Year 12 | 28 January 2020 | firstname.lastname@example.org
China is rapidly nearing the completion of its first commercial-scale power plant that is able to capture and store emissions, but further study on how and where to lock away carbon dioxide is necessary, if the technology is to get general acceptance.
There is mounting pressure on the world's top emitter of greenhouse gas to rein in the expansion of its CO2 output, whilst the most populous nation itself is concerned about the impact of rising world temperatures on its climate and food production.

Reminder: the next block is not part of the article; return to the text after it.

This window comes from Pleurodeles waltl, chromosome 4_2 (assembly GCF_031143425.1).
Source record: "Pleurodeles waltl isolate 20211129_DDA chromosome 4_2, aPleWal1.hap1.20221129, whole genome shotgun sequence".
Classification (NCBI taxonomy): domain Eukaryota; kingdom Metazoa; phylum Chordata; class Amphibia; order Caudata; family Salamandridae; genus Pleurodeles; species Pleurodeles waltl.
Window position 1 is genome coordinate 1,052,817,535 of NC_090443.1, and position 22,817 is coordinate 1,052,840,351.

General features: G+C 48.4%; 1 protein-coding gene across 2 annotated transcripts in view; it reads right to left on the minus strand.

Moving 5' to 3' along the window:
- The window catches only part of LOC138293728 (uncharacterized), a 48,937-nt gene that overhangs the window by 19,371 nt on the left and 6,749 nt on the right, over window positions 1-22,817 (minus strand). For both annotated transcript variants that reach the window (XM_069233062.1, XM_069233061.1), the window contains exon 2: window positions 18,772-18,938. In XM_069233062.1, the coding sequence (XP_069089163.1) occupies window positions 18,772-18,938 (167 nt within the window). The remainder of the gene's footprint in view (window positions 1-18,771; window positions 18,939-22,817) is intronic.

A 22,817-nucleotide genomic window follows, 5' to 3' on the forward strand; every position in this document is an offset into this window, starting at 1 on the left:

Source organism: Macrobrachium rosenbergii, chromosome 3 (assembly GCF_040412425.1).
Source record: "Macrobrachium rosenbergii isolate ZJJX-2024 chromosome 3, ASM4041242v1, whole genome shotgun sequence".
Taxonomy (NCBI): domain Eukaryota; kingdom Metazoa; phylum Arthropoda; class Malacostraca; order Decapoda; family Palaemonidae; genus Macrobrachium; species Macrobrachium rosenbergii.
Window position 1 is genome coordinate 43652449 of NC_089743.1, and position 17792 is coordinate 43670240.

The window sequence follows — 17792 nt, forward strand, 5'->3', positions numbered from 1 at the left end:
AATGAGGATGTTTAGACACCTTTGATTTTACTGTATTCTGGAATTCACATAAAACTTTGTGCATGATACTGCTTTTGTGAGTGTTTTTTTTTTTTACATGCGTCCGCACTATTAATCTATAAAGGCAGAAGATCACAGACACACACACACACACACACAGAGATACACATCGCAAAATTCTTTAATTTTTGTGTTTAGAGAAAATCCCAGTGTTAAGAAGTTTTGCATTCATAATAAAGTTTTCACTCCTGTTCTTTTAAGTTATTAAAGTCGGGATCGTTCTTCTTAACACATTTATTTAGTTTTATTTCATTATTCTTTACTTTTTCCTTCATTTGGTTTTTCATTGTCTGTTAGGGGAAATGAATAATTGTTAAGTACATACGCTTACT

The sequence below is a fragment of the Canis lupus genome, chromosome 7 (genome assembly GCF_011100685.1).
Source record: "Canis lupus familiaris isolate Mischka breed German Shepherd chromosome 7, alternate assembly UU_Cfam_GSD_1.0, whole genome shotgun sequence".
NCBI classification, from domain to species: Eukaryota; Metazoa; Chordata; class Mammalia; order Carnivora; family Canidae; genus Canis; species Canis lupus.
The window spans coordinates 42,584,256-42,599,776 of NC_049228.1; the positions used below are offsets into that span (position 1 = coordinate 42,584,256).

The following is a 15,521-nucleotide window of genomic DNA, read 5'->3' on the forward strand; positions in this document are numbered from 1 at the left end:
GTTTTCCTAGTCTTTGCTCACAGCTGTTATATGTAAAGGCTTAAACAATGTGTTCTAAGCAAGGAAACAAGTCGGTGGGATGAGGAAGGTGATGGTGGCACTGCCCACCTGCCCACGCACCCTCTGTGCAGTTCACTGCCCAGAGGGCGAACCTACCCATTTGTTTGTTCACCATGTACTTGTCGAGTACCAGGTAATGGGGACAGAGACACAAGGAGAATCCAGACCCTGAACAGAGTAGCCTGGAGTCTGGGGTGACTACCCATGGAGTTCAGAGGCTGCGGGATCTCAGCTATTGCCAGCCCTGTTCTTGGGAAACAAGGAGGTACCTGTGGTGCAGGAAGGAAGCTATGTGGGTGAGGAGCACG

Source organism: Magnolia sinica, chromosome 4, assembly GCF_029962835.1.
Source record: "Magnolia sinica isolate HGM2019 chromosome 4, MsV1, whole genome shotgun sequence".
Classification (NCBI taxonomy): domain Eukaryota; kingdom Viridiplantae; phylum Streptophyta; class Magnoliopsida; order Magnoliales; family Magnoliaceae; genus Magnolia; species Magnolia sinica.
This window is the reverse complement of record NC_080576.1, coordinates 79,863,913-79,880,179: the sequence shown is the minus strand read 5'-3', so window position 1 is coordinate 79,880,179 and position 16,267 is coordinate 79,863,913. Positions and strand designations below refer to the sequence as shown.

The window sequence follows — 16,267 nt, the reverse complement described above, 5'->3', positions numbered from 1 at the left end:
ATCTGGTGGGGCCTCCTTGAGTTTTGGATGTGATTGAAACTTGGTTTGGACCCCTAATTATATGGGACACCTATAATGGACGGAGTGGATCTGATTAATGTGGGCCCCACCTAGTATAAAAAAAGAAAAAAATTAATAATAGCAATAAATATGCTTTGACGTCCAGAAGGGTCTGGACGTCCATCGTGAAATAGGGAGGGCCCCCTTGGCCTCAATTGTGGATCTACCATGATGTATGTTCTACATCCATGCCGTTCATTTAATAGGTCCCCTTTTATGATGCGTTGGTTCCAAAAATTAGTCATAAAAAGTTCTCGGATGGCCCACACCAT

It is therefore vital for China to be able to capture and store CO2, the prime greenhouse gas contributing to global warming, in underground facilities.
The primary concern for developers of such projects is on how best to store CO2.
If there was trouble with storage and significant amounts of gas were escaped at once, perhaps in an earthquake, it could kill people at the surface, while leaks would nullify the expected contribution to fighting climate change.
by S. C.
05 november 2009, World News > Asia